I attended a wildlife photography webinar this year when they suddenly became the ‘in’ thing. The key takeaway from the amazing session was that the pictures should not look like they are from an anatomy textbook but have a sort of character to them. Each photograph needs to either tell a story or have a little bit of creativity and art to it. While clicking a sharp shot with the bird-eye in focus is the holy grail of bird photography, anything artistic with birds needs a lot of planning. Birds are not predictable and they can fly. This makes it hard to get the right angles.
I have been a regular visitor to Sultanpur National Park for about 8 years now. In that time I have gotten to know the terrain and light well, especially in the morning hours. I also have a good idea of what kind of birds to find in what part of the park. Through this journey, I have seen the pictures I click get clearer and sharper with better composition and stories.
When I started, most of the shots were bird close-ups and I would get very excited if I could get a few birds in flight. Spotting a rare or a colorful bird was a bonus. However, most of what I would feel good about was moving shots that came clear. I was also clicking with a 70-200 lens on a crop sensor camera.
Phase 2 of this learning journey focused on sharper pictures with some form of composition around them. This was when I had upgraded to a 150-600 lens with a full-frame DSLR. I was spending a lot more time waiting for the right shot, getting the setting right, clicking multiple shots, and carefully processing only the best of what I clicked. I would stick to F6.3 (most open the lens could go) and a shutter speed of about 1/600, using the inverse rule. I mostly let the ISO be on Auto and use a single point focus. I used the AI Servo autofocus mode for clicking birds in flight.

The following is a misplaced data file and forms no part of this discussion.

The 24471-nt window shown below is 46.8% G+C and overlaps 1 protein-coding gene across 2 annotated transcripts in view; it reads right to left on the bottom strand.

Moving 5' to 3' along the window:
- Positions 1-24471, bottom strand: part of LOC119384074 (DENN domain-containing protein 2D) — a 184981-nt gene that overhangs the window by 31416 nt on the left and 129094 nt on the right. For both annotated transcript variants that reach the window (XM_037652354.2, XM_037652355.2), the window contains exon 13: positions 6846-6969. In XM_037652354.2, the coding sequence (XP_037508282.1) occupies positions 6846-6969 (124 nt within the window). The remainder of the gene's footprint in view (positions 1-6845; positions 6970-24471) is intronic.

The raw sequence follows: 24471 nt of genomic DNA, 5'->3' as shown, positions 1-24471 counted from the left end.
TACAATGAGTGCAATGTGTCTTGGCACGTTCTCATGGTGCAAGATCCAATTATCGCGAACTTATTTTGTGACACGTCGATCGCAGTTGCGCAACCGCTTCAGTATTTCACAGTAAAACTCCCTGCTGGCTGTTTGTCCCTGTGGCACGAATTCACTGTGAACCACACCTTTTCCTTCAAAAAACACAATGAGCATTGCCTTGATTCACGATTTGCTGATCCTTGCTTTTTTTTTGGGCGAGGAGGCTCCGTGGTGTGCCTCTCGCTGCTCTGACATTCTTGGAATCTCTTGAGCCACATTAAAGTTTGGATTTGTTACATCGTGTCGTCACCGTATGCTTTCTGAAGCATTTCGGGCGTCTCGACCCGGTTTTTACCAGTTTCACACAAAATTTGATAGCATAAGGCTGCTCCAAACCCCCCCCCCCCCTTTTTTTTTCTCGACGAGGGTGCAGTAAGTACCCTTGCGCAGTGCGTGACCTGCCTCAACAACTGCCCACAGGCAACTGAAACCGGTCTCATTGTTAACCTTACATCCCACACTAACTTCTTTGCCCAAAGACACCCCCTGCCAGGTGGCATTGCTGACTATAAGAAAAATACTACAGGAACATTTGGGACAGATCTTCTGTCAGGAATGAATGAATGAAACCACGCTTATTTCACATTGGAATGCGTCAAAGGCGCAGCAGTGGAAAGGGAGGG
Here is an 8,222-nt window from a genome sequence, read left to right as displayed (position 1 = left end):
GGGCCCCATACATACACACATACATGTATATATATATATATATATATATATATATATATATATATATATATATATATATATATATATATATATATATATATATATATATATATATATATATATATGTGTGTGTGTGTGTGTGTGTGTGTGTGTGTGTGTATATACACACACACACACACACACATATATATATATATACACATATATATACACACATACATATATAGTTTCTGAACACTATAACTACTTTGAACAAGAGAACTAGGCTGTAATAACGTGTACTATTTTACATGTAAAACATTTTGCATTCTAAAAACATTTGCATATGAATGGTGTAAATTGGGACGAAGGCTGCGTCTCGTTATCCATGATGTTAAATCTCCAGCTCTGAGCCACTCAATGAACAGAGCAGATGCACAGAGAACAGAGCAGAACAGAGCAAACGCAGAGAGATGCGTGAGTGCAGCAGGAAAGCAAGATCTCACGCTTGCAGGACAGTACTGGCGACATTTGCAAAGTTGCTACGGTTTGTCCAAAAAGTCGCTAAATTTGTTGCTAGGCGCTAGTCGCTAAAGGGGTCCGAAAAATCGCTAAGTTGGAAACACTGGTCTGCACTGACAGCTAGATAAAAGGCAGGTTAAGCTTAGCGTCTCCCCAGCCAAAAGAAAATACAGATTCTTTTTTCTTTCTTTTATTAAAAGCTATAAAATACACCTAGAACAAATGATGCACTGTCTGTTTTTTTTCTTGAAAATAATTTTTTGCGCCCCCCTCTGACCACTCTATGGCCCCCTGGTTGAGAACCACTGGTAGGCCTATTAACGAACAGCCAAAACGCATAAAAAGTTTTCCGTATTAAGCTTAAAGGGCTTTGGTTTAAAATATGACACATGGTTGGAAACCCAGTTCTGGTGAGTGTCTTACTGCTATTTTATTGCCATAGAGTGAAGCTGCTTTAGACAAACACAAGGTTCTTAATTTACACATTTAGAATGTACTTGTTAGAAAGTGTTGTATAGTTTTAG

The next symbolic upgrade added a little more variety to what I clicked. The equipment did not change, but the familiarity and ability to react to the situation got better. I also started recognizing more birds and hence would spend time on the rarer ones. Most importantly, I began to understand light and its dynamics. I stopped using the Auto ISO and chose how bright I wanted the pics to be. I still didn’t touch the other setting too much.
The understanding of light allowed me to prepare for shots in advance. I started to anticipate my shots and have in my mind what I wanted to click even before I got there. I found a spot that faced the rising sun that would give this amazing golden glow to the silhouette. That area was also full of large birds that would fly together the moment anyone approached…that was the icing on the cake. Now a lot more changed in how I set up my camera. I played with the white balance as well as the shutter speed since I wasn’t clicking on full zoom. I was also clicking in lower ambient light than I would in the past.
Finally, there comes a day when birds take off the way you want them to or pose at the right angles. The shot on the left is about 300mm of the 600mm lens with a wide aperture and a shutter speed of about 1/600. The ISO was on 400 and I played with the white balance a lot. I slowly walked towards the birds with my camera trained to start clicking the moment they took off. The shot on the right was just after this hungry kingfisher dove into the lake to catch this fish. My lens didn’t focus in time to catch the dive, but then at 600mm, F6.3, 1/600, and ISO 400, I could get this sitting bird sharp enough that a crop could be taken for this shot.
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